Morton was elected as a Republican to the 46th and 47th Congresses, serving from March 4, 1879, until his resignation, effective March 21, 1881. Presidential candidate James A. Garfield asked him to be his vice presidential candidate in 1880, but Morton turned down the offer. If he had accepted and history held true, this would have meant Morton would have become the twenty-first President after Garfield's assassination and not Chester A. Arthur. He asked to be Minister to Britain or France instead. He was United States Minister to France from 1881 to 1885 (a deluded Charles J. Guiteau reportedly decided to murder Garfield after he was "passed over" as minister to France).
Morton was very popular in France, helping commercial relations run smoothly between the two countries during his term and he hammered the first rivet in the construction of the Statue of Liberty in Paris on October 24, 1881 (it was driven into the big toe of Lady Liberty’s left foot). Morton was elected Vice President of the United States on the Republican ticket with Benjamin Harrison, serving from March 4, 1889 to March 4, 1893.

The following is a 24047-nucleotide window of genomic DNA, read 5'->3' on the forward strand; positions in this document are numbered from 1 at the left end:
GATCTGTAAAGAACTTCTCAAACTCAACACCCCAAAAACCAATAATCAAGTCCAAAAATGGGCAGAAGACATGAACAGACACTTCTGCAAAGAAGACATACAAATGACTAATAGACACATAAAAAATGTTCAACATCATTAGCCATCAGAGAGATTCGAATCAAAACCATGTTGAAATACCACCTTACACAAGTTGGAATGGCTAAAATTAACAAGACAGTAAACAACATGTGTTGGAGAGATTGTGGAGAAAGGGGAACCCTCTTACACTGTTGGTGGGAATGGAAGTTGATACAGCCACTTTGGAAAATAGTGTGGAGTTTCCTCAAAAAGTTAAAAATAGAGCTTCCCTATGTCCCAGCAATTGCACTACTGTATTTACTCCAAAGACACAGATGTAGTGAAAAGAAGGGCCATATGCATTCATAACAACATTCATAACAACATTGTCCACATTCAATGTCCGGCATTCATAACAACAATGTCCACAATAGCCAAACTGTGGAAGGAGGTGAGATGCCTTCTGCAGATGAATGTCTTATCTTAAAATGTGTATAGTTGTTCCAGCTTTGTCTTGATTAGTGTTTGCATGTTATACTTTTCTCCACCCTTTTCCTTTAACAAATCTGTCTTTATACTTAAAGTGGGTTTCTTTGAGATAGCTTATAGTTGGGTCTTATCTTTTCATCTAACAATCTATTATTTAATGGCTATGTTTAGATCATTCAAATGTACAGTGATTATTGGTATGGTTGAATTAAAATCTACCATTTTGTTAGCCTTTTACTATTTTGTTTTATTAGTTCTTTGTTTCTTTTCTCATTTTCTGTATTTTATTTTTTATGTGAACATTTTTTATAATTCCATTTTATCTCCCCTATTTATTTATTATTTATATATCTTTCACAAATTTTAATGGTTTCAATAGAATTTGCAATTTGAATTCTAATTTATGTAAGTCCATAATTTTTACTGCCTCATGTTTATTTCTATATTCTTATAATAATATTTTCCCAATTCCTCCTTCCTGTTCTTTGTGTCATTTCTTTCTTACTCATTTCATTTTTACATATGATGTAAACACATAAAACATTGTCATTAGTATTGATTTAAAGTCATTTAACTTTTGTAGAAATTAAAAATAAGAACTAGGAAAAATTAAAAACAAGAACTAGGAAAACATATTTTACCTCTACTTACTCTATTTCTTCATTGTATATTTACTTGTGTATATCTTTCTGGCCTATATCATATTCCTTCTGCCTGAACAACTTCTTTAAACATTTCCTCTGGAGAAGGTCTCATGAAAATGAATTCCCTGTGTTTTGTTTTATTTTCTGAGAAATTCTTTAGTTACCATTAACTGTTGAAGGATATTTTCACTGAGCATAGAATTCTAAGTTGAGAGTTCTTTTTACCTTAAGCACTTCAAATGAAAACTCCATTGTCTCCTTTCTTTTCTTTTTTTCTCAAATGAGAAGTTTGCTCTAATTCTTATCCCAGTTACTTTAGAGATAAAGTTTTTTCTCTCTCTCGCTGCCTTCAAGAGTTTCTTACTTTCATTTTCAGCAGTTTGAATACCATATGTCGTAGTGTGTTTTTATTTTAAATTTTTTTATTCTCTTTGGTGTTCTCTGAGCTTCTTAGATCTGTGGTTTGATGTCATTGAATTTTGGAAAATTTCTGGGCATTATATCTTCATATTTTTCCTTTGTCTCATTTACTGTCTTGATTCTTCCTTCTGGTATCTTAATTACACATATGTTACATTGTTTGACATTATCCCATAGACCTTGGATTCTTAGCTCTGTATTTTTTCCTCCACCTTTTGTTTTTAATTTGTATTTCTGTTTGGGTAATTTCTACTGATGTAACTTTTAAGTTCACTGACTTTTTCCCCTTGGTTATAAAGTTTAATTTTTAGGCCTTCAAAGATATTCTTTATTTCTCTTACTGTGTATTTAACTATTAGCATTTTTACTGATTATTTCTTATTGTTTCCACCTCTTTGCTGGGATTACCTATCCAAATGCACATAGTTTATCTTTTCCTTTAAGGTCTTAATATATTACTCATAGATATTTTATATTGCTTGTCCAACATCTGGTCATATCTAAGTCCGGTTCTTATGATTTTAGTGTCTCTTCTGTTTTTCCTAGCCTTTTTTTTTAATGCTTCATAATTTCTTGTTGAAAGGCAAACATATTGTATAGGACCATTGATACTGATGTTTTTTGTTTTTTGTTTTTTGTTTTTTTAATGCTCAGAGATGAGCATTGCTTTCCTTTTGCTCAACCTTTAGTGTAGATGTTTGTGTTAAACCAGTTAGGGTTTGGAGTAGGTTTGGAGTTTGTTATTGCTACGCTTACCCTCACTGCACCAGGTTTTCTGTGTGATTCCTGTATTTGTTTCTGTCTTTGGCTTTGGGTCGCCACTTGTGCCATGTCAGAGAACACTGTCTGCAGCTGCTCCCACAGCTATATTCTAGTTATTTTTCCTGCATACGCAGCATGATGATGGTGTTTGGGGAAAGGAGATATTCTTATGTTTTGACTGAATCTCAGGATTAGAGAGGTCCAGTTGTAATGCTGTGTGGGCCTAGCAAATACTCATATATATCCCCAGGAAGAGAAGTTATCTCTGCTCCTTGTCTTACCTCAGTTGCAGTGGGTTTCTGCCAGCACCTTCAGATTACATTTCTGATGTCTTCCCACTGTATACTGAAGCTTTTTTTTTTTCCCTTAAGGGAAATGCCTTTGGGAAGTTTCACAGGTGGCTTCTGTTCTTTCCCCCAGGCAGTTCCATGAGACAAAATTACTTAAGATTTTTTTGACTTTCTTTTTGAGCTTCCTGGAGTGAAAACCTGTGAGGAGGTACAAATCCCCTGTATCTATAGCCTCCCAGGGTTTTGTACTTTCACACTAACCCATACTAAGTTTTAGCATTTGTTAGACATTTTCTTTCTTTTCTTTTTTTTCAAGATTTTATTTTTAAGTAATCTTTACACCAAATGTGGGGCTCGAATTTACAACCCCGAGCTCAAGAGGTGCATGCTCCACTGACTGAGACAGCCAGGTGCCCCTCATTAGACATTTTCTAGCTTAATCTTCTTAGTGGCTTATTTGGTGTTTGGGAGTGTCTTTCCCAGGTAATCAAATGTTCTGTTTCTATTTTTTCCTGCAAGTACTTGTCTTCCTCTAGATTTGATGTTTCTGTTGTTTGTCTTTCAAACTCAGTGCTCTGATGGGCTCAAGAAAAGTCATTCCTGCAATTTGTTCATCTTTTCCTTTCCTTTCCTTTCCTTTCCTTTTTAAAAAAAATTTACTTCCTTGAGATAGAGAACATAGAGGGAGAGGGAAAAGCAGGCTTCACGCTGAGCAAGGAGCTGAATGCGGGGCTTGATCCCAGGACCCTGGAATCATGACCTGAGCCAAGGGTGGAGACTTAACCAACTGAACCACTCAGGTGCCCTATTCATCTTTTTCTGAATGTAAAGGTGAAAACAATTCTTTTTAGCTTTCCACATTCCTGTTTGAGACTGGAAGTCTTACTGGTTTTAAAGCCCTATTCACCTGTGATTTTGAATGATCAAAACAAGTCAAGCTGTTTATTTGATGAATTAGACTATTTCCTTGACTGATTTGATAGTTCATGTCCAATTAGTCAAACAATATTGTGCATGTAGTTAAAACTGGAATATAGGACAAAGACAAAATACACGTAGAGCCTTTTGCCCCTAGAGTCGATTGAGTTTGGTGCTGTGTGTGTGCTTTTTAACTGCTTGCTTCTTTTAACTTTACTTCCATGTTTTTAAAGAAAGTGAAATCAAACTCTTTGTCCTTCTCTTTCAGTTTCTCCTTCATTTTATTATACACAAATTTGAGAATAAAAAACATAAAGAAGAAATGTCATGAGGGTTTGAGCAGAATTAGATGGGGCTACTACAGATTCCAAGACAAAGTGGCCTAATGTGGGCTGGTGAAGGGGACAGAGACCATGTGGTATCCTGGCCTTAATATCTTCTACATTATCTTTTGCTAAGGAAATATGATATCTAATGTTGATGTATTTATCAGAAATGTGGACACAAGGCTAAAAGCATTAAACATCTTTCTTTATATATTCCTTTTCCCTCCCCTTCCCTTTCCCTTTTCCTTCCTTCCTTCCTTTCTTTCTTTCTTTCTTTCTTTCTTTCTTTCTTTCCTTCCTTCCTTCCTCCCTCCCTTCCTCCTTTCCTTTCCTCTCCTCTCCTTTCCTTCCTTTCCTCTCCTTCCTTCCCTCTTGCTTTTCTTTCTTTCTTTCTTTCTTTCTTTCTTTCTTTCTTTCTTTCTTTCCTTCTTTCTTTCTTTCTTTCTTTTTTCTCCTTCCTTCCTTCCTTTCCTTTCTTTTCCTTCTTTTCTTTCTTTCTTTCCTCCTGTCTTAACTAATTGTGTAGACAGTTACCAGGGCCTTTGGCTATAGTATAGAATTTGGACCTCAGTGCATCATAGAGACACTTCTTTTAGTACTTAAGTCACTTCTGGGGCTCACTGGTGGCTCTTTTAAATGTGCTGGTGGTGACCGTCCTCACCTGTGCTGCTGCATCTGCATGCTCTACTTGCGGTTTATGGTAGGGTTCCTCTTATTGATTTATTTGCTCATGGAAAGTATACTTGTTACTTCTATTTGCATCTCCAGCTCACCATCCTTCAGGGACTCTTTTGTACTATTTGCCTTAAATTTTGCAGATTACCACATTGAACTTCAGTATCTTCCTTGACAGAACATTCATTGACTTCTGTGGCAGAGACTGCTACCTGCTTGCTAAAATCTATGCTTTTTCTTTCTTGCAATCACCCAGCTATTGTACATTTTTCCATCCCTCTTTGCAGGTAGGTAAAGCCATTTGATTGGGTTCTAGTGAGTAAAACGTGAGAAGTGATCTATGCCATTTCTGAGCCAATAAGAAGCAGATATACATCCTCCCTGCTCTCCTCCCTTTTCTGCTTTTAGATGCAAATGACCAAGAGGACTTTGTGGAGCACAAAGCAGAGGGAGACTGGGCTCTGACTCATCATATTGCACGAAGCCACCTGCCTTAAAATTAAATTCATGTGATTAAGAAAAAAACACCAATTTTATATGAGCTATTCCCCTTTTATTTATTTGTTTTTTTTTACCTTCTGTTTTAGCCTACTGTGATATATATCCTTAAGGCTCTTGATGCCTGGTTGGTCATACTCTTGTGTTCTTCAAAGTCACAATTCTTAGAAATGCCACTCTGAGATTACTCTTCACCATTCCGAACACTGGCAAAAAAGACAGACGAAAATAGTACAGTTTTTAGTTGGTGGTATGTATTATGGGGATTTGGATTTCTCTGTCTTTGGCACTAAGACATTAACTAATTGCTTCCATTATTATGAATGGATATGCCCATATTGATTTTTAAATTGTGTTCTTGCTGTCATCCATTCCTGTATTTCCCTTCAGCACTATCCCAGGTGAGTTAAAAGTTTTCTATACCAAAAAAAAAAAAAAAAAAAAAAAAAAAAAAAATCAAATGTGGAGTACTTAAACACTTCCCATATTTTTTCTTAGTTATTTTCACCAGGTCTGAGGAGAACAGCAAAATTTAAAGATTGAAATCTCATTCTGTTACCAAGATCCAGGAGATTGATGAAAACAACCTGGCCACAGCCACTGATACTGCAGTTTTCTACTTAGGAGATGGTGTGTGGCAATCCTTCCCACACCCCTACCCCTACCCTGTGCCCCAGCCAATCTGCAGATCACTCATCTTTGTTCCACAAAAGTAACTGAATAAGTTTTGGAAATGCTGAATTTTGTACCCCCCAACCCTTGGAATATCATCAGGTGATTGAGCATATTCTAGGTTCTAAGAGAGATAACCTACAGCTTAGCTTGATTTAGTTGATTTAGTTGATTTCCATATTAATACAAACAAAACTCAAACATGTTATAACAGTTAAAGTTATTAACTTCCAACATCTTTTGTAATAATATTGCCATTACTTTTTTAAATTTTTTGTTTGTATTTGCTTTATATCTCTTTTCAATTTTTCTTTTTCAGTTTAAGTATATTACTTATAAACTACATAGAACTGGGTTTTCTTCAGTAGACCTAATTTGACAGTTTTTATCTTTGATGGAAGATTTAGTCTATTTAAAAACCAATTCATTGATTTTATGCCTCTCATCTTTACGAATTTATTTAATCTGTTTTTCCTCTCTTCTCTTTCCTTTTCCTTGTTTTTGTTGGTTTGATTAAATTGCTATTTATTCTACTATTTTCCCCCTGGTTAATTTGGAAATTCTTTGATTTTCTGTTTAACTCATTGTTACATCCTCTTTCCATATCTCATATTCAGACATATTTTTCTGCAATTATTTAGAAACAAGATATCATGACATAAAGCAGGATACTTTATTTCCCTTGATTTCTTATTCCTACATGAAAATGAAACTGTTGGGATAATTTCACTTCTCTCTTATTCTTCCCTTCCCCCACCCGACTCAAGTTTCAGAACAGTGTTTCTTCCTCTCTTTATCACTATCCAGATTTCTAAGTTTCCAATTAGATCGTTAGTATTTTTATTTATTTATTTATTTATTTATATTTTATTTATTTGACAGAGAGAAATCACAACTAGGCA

Levi Morton was Governor of New York from 1895 to 1896. He was considered for the Republican nomination for the presidency in 1896 which went to William McKinley. Following his public career, he became a real estate investor. He died in Rhinebeck, Dutchess County, New York, on his 96th birthday, the only U.S. President or Vice President to have died on his birthday. He is interred in the Rhinebeck Cemetery.
The Village of Morton Grove, Illinois is named after Morton. He provided the funding necessary to allow Miller's Mill (now Lincoln Avenue) to pass through the upstart neighborhood, and provide goods to trade and sell. Morton Grove was incorporated in December 1895.
Morton owned property in Newport, Rhode Island and lived on tony Bellevue Avenue in "Fairlawn," currently owned by Salve Regina University and housing the Pell Center of International Relations and Public Policy. He left a parcel of nearby property to the city of Newport for use as a park. At the corners of Coggeshall and Morton Avenues (formerly Brenton Road) this land today bears his name, "Morton Park." Morton sold or donated property he owned in Hanover, N.H. to Dartmouth College, and the college built Webster Hall on the land. Morton was considered an honorary alumnus at alumni gatherings in New York.
Morton was the second longest-lived Vice President, living to be exactly 96 years old, beaten only by John Nance Garner. Morton also survived five of his successors in the vice presidency, Adlai E. Stevenson, Garret A. Hobart, Theodore Roosevelt, Charles W. Fairbanks, and James S. Sherman.